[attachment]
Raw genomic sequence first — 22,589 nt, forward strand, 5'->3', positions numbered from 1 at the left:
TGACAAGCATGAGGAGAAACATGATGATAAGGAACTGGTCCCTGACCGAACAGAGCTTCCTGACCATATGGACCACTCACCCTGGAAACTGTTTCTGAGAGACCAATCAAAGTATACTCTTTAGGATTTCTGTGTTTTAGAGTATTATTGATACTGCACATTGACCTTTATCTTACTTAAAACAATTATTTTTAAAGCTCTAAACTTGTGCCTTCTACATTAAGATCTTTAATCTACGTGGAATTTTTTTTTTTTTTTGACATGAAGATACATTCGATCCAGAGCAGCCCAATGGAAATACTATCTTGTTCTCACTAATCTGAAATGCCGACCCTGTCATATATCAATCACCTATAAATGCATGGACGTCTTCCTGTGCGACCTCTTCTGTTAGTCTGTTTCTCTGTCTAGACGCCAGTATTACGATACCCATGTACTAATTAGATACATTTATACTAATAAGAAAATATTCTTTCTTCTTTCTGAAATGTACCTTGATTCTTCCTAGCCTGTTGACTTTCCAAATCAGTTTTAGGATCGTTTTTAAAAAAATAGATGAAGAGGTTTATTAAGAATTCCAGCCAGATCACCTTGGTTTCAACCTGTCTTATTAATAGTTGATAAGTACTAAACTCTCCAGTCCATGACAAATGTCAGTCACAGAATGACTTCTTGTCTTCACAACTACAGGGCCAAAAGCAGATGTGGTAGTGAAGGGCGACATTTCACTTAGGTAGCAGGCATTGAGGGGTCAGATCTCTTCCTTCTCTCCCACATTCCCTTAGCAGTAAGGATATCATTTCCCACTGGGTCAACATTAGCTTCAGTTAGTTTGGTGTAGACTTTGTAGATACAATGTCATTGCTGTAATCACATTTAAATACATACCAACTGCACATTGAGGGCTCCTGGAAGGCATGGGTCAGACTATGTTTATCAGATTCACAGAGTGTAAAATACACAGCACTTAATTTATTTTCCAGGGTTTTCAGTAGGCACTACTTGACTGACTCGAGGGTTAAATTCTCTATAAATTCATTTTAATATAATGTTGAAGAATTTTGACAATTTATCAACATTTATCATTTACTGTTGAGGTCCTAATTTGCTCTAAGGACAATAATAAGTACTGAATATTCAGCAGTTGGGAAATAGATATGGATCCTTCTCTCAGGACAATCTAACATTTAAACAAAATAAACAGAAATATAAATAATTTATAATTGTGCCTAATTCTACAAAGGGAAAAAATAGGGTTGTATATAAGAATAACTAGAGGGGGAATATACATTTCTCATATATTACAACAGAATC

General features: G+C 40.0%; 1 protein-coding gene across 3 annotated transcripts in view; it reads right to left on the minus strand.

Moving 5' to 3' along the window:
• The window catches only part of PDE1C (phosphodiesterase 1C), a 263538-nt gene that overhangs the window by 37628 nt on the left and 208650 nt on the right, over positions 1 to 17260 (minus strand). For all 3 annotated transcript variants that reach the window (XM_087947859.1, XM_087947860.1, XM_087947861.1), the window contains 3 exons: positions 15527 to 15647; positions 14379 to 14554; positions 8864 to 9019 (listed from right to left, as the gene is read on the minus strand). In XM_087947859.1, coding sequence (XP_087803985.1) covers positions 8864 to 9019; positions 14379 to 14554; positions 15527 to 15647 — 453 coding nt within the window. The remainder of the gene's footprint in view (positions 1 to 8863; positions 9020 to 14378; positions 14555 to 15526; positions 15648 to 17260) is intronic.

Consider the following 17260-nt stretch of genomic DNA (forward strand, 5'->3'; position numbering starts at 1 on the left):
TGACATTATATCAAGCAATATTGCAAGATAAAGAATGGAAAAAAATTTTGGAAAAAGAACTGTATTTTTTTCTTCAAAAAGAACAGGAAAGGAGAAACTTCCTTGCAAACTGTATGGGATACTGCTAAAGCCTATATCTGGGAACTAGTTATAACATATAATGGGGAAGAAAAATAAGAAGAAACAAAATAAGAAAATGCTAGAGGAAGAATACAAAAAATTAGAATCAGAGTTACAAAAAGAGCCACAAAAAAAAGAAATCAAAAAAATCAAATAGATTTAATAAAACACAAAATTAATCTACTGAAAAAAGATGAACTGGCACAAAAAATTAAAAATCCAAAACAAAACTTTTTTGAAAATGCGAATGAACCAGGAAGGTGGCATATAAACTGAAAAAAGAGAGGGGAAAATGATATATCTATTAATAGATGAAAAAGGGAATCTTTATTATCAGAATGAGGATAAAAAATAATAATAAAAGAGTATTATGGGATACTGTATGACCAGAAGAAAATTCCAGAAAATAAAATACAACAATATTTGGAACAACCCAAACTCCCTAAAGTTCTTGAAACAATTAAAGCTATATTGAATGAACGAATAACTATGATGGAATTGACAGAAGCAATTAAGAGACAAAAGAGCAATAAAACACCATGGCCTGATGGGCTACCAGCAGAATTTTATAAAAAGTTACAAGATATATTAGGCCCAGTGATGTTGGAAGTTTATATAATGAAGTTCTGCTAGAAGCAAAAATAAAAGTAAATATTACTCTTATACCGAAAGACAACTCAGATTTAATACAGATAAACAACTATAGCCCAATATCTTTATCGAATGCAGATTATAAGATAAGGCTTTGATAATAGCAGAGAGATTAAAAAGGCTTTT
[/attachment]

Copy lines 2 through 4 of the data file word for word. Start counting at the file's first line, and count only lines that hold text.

TGACAAGCATGAGGAGAAACATGATGATAAGGAACTGGTCCCTGACCGAACAGAGCTTCCTGACCATATGGACCACTCACCCTGGAAACTGTTTCTGAGAGACCAATCAAAGTATACTCTTTAGGATTTCTGTGTTTTAGAGTATTATTGATACTGCACATTGACCTTTATCTTACTTAAAACAATTATTTTTAAAGCTCTAAACTTGTGCCTTCTACATTAAGATCTTTAATCTACGTGGAATTTTTTTTTTTTTTTGACATGAAGATACATTCGATCCAGAGCAGCCCAATGGAAATACTATCTTGTTCTCACTAATCTGAAATGCCGACCCTGTCATATATCAATCACCTATAAATGCATGGACGTCTTCCTGTGCGACCTCTTCTGTTAGTCTGTTTCTCTGTCTAGACGCCAGTATTACGATACCCATGTACTAATTAGATACATTTATACTAATAAGAAAATATTCTTTCTTCTTTCTGAAATGTACCTTGATTCTTCCTAGCCTGTTGACTTTCCAAATCAGTTTTAGGATCGTTTTTAAAAAAATAGATGAAGAGGTTTATTAAGAATTCCAGCCAGATCACCTTGGTTTCAACCTGTCTTATTAATAGTTGATAAGTACTAAACTCTCCAGTCCATGACAAATGTCAGTCACAGAATGACTTCTTGTCTTCACAACTACAGGGCCAAAAGCAGATGTGGTAGTGAAGGGCGACATTTCACTTAGGTAGCAGGCATTGAGGGGTCAGATCTCTTCCTTCTCTCCCACATTCCCTTAGCAGTAAGGATATCATTTCCCACTGGGTCAACATTAGCTTCAGTTAGTTTGGTGTAGACTTTGTAGATACAATGTCATTGCTGTAATCACATTTAAATACATACCAACTGCACATTGAGGGCTCCTGGAAGGCATGGGTCAGACTATGTTTATCAGATTCACAGAGTGTAAAATACACAGCACTTAATTTATTTTCCAGGGTTTTCAGTAGGCACTACTTGACTGACTCGAGGGTTAAATTCTCTATAAATTCATTTTAATATAATGTTGAAGAATTTTGACAATTTATCAACATTTATCATTTACTGTTGAGGTCCTAATTTGCTCTAAGGACAATAATAAGTACTGAATATTCAGCAGTTGGGAAATAGATATGGATCCTTCTCTCAGGACAATCTAACATTTAAACAAAATAAACAGAAATATAAATAATTTATAATTGTGCCTAATTCTACAAAGGGAAAAAATAGGGTTGTATATAAGAATAACTAGAGGGGGAATATACATTTCTCATATATTACAACAGAATC

General features: G+C 40.0%; 1 protein-coding gene across 3 annotated transcripts in view; it reads right to left on the minus strand.

Moving 5' to 3' along the window: